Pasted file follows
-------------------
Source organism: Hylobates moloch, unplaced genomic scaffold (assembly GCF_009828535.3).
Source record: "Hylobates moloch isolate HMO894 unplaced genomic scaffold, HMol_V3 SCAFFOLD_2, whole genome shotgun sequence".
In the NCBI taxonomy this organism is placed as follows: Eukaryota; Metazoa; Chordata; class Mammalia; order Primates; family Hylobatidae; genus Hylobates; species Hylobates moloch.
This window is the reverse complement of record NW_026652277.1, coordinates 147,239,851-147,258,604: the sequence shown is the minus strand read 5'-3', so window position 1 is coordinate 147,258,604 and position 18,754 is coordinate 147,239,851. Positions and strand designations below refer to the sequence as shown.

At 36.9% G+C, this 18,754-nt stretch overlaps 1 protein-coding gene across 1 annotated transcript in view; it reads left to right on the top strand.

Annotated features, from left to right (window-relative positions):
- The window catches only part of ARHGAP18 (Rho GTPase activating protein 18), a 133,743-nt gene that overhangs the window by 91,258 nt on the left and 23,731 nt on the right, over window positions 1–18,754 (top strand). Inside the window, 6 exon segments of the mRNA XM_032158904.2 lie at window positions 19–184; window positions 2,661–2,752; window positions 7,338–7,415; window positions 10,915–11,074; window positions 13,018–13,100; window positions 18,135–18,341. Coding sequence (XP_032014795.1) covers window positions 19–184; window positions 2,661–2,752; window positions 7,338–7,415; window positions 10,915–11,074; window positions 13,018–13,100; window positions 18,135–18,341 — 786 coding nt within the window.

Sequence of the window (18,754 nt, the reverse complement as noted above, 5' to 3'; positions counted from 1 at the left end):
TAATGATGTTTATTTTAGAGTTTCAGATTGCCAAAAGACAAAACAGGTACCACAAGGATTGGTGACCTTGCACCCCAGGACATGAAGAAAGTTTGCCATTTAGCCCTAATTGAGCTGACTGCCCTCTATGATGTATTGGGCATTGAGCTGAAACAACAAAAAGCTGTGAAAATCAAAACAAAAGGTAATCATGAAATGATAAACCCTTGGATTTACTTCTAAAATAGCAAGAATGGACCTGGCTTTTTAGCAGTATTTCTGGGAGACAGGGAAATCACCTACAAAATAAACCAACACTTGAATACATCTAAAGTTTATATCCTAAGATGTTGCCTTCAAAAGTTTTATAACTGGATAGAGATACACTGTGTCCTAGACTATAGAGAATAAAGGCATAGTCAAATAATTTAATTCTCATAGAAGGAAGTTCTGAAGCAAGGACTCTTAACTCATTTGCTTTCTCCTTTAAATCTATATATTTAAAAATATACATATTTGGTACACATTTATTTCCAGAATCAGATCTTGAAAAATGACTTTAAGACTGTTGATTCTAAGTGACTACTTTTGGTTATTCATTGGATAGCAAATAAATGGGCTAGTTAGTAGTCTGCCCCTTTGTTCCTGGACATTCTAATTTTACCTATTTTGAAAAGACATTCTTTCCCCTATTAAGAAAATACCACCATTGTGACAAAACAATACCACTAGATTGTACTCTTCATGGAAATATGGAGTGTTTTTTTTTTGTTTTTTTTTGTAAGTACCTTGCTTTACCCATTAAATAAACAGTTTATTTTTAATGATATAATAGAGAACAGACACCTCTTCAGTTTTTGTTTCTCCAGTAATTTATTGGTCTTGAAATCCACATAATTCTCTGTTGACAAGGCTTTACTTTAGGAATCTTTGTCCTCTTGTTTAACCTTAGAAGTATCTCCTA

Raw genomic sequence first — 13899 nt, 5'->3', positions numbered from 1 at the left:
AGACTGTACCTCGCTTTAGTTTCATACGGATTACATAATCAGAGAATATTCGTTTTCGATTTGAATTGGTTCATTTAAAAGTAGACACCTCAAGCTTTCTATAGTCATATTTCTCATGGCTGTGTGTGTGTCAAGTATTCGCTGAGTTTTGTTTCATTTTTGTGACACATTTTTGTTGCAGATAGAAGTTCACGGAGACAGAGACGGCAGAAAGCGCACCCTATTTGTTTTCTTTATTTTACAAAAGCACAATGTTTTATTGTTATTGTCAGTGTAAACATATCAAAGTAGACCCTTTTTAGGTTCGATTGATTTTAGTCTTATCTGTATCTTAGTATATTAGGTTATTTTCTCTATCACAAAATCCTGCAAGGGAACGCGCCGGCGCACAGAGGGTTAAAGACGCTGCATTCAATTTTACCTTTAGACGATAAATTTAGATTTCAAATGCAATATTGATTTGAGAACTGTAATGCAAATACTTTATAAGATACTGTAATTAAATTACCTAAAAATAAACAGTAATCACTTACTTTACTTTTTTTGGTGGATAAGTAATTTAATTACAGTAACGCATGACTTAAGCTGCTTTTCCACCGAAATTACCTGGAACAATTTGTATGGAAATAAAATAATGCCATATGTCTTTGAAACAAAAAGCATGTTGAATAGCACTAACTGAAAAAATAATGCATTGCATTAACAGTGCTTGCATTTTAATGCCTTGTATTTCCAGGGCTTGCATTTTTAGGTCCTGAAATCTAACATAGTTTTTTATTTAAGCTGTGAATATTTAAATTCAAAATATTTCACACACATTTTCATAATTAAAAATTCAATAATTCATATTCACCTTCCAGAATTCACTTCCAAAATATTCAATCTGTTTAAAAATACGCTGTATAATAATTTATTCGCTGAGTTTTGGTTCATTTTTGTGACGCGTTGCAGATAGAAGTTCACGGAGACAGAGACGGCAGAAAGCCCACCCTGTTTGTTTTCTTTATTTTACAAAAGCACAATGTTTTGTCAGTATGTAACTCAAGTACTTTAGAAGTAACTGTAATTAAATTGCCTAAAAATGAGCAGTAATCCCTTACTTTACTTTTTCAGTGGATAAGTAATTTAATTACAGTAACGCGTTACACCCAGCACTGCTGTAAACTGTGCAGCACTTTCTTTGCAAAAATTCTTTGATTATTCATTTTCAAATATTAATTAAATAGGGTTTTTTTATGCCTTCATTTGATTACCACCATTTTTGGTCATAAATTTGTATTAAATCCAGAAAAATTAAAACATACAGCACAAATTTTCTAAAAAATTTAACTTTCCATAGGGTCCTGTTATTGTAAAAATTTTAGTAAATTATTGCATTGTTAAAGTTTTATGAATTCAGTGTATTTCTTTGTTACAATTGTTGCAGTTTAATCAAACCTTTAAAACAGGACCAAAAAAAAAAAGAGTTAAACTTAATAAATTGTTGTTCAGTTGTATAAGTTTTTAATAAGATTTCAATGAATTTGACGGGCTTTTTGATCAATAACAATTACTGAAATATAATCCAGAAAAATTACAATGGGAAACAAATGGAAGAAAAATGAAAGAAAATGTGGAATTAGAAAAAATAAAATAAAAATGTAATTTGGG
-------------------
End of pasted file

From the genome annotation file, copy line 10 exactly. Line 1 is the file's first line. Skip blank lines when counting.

Raw genomic sequence first — 13899 nt, 5'->3', positions numbered from 1 at the left: